Solon: Crackdown on leftist groups will lead to more abuses
DAVAO CITY — President Rodrigo Duterte’s threat that he will go after groups he accused of being legal fronts of the Communist Party of the Philippines (CPP) spells “open season” for individuals who are fighting for the poor, a party-list lawmaker said on Sunday.
“The President’s statement is clearly declaring an open season to further justify atrocities against activists and legal mass organizations in the country,” Anakpawis Rep. Ariel Casilao told the Inquirer.
Upon his return from India on Saturday, Mr. Duterte said he would “go after the legal fronts,” referring to groups with alleged ties to the CPP.
The President said these groups were involved in illegal activities like collecting taxes for rebels.
He said he was just waiting for the decision of the Supreme Court on his proclamation branding the CPP and its armed wing, the New People’s Army (NPA), as terrorist groups.
Mr. Duterte said the “enemies of the state” could expect the full force of the government because “my orders are really to destroy, to destroy the apparatus.”
More rights abuses seen
Casilao, a townmate of the President, said these pronouncements would worsen human rights violations under the Duterte administration.
He said 126 cases of extrajudicial killings, of which 110 targeted farmers and indigenous people, had taken place since Mr. Duterte became President in 2016.
“By ordering such crackdown, he virtually gives the military, the police and state-sanctioned paramilitary groups the green light to run after members of mass organizations from the city and mostly in poor rural areas,” said the Anakpawis lawmaker.
Casilao said the President was endorsing the commission of human rights violation against the people. “It’s a one step closer move to an open fascist-tyrannical rule.”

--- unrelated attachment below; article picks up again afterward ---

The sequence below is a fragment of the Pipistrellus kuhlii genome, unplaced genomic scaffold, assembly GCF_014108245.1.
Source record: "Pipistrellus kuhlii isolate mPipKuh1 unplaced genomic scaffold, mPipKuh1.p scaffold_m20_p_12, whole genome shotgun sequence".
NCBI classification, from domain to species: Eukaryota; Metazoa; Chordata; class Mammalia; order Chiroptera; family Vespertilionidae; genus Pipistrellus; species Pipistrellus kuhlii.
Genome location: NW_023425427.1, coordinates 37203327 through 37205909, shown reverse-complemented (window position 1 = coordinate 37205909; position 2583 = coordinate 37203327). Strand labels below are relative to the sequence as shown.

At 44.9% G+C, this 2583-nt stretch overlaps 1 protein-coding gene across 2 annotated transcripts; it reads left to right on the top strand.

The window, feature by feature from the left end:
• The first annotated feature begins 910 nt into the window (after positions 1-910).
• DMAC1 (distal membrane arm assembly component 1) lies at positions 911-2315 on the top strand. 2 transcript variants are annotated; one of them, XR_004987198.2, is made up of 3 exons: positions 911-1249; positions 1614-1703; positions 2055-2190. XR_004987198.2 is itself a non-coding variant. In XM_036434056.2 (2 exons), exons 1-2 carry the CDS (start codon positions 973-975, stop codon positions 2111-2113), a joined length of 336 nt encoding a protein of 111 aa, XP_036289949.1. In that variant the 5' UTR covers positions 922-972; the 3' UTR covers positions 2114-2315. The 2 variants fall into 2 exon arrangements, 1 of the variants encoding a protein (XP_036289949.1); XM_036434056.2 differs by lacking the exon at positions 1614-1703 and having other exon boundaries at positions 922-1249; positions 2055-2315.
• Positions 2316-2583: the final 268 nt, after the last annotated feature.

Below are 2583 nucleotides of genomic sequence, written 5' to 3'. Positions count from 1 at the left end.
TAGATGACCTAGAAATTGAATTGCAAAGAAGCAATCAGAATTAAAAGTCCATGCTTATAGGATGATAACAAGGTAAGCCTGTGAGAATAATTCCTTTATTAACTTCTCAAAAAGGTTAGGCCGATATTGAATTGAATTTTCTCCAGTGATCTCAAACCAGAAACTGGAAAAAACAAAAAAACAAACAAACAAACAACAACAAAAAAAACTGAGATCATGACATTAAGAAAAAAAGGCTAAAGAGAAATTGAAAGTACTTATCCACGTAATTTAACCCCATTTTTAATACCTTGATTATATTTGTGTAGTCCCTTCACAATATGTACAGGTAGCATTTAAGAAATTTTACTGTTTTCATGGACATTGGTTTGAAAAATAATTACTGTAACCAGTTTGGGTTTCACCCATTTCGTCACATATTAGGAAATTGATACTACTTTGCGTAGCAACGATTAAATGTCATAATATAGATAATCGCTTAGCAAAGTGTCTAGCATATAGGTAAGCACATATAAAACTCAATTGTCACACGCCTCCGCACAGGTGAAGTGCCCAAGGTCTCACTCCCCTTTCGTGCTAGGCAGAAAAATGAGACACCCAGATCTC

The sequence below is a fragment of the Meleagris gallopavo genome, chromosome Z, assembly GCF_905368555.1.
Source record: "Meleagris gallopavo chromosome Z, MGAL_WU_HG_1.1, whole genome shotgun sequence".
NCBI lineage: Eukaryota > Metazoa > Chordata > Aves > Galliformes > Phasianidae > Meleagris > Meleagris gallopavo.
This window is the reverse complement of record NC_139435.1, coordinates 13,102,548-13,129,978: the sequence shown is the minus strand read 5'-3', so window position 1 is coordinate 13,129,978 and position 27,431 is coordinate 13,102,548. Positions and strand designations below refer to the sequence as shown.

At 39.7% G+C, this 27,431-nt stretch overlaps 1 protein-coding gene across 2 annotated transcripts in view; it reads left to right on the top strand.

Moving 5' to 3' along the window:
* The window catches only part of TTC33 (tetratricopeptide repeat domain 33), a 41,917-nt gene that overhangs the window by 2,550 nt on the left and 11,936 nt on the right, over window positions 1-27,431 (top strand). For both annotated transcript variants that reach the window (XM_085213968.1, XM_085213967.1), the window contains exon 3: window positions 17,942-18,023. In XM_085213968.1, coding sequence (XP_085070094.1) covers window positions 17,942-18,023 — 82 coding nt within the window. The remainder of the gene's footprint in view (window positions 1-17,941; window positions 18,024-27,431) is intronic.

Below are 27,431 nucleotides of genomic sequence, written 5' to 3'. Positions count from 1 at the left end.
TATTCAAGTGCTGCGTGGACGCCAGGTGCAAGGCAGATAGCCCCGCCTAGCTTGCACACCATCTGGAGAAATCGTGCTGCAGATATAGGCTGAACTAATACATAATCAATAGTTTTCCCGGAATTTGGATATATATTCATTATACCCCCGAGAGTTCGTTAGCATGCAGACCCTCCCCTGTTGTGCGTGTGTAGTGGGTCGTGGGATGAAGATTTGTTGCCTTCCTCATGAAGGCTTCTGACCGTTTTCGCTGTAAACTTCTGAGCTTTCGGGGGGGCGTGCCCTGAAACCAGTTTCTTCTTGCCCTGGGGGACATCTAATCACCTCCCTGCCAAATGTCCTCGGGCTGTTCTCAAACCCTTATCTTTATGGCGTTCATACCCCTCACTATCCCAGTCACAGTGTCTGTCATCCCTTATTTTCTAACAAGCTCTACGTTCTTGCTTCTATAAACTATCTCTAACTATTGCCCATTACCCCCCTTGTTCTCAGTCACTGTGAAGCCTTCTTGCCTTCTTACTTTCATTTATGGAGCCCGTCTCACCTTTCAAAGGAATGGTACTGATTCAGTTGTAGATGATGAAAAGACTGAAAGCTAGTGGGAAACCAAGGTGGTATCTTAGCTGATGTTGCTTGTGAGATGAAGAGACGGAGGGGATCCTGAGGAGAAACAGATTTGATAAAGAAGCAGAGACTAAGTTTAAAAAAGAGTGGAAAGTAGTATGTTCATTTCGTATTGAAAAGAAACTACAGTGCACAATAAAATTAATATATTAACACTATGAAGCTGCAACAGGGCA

He noted that this was not the first time that Mr. Duterte had urged the military to commit human rights violations.
“He wanted to bomb lumad schools accusing it as rebel institution,” Casilao said.
Instead of blaming progressive groups for the insurgency, Casilao said the President could have simply looked at the roots of the social unrest, such as widespread poverty and income inequality in the country.
He said poverty was being worsened by antipoor government programs like the new tax law.
Revive peace talks
Casilao suggested that Mr. Duterte revive peace talks with the National Democratic Front of the Philippines (NDFP), the political arm of the CPP.
“It is not too late to reconsider the resumption of the peace talks as it will resolve the root causes of the decadeslong armed conflict,” he added.
The President suspended peace talks with the NDFP in May last year, accusing communist rebels of attacking government forces while holding negotiations.
Last Nov. 23, Mr. Duterte signed Proclamation No. 360 that formally terminated the talks.
Eleven days later, he issued Proclamation No. 374, declaring the CPP and the NPA terrorist organizations.
The suspension of the talks dashed hopes of ending the almost five decades of communist rebellion in the country. —Allan Nawal
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